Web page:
Another literary rich episode, featuring the tales of Paul Bunyan and Johnny Appleseed.  The third story is, in fact, not a tall tale at all, but a parody of Twain’s The Adventures of Tom Sawyer.

In this segment, Bart is Tom Sawyer and Nelson is Huckleberry Finn.  Huck is forced to marry Becky (Lisa) after they are caught holding hands.  Frightened, Huck runs off with Tom to escape his fate.  The townspeople chase down Tom and Huck, unhappy that Huck ran out on the wedding.  The two try to escape on a river boat, but are captured and thrown into the Mississippi River by Moe.  The two watch their own funeral from the rafters but soon discover that they really are dead.

These two episodes both parody the same story, Pygmalion and its musical counterpart My Fair Lady.

Both of these episodes revolve around two of the most unattractive men in Springfield.  In the original play and musical, Eliza Doolittle is transformed from an unpolished flower-woman to a sophisticated, polished lady.  For these two episodes, both Moe and Groundskeeper Willie are transformed.  Unfortunately, both men return to their former selves, instead of keeping the new life they are given.

Pygmoelian – After Moe realizes how ugly he is, he has plastic surgery.  Moe soon gains fame and fortune as the star of a soap opera.  Moe learns his character is going to be killed off.  In retaliation, Moe reveals many of the future plot lines and is fired from the show.  On his way out, a piece of the set falls on his face and Moe is returned to his former self.

My Fair Laddy – Probably a closer parody than Moe’s episode.  After Willie’s shack is destroyed, he comes to live with the Simpson family.  Lisa decides to improve his life by turning him into a proper gentleman as her science fair project.  Bart does not think Lisa can accomplish this and the two enter into a bet.  Willie stuns everyone at the science fair with his new identity and Lisa wins the science fair and the bet.  However, Willie is unhappy in his new life and returns to his shack and job as groundskeeper.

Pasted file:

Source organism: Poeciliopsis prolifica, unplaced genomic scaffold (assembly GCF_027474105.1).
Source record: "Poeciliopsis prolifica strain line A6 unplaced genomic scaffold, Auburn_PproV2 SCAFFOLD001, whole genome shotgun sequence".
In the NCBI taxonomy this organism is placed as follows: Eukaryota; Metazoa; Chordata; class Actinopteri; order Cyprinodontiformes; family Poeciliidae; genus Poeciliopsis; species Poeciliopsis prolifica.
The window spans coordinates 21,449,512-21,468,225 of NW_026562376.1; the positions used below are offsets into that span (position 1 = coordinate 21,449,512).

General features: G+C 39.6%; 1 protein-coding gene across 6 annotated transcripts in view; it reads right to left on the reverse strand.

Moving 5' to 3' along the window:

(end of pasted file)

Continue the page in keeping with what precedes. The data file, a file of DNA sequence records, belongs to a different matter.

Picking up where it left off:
One of my favorite parodies – Flowers for Algernon.

After Homer finds himself in a financial bind, he signs up to be a guinea pig for medical experiments.  An x-ray reveals a crayon stuck in Homer’s brain, which ends up being the causeof his stupidity.  After the crayon is removed, Homer’s IQ rises.  Homer intellect is now equal to Lisa’s and he improves in almost every area of his life.  However, Homer is soon ostracized because his thorough report at the plant causes all of his friends to be layed-off.  Homer realizes his life was more enjoyable as an “idiot” and turns to Moe to re-insert a crayon in his brain.

Homer’s journey is similar to Charlie’s in Flowers For Algernon.  I think the revelation that life is simpler without intelligence is the major connection between the two characters.  Charlie could have continued to work with Nemur to fix the flaw in the hypothesis.  However, he chose to let the deterioration of his intelligence continue.  Homer also chose to reverse his procedure.  Homer was also able to connect with Lisa on a different level than before, and left a good-bye note explaining the admiration he has for her now.

This is one of the few episodes where we see a non-”Woo-hoo” Homer.  Of course Homer’s intelligence wasn’t going to last long if the show were to continue.  Homer represents the some of the opposite of what our society has become.  In “Homer and Aristotle“, Raja Halwani believes “Homer’s love of life stands out as an important quality especially in our age, an age in which political correctness, over-politeness, lack of willingness to judge others, inflated obsession with physical heath, and pessimism about what is good and enjoyable about life reign more or less supreme”.   He stands up against some of our societies worst qualities and how could we have The Simpsons without this Homer.

Of course we can’t leave out one of the oldest pieces of literature . . .

While the Simpsons are in church, they all fall asleep during Reverend Lovejoy’s sermon.  Marge, Lisa, Homer, and Bart all have dreams based on stories from the Bible.

Marge’s dream – Marge and Homer take the place of Adam and Eve.  A snake convinces both to eat the apples, and while both do, only Eve is caught and banished from Eden.  Adam continuously tries to return Eve to the garden, but ends up killing a unicorn and becomes banished himself.

Lisa’s Dream – Lisa, Bart, Millhouse and the other kids are Hebrews in Egypt.  Millhouse, as Moses, leads the rest of the children away from their captors.  Instead of Moses parting the sea, the children flush all of the toilets in Egypt at the same time.  Pharaoh and the guards are swallowed up when the water returns.

Homer’s Dream – Homer is King Solomon and must end a dispute between Lenny and Carl over a pie of pie.  Instead of cutting the pie in half (much like the boy in the original story), he orders the death of Lenny and Carl and eats the pie himself.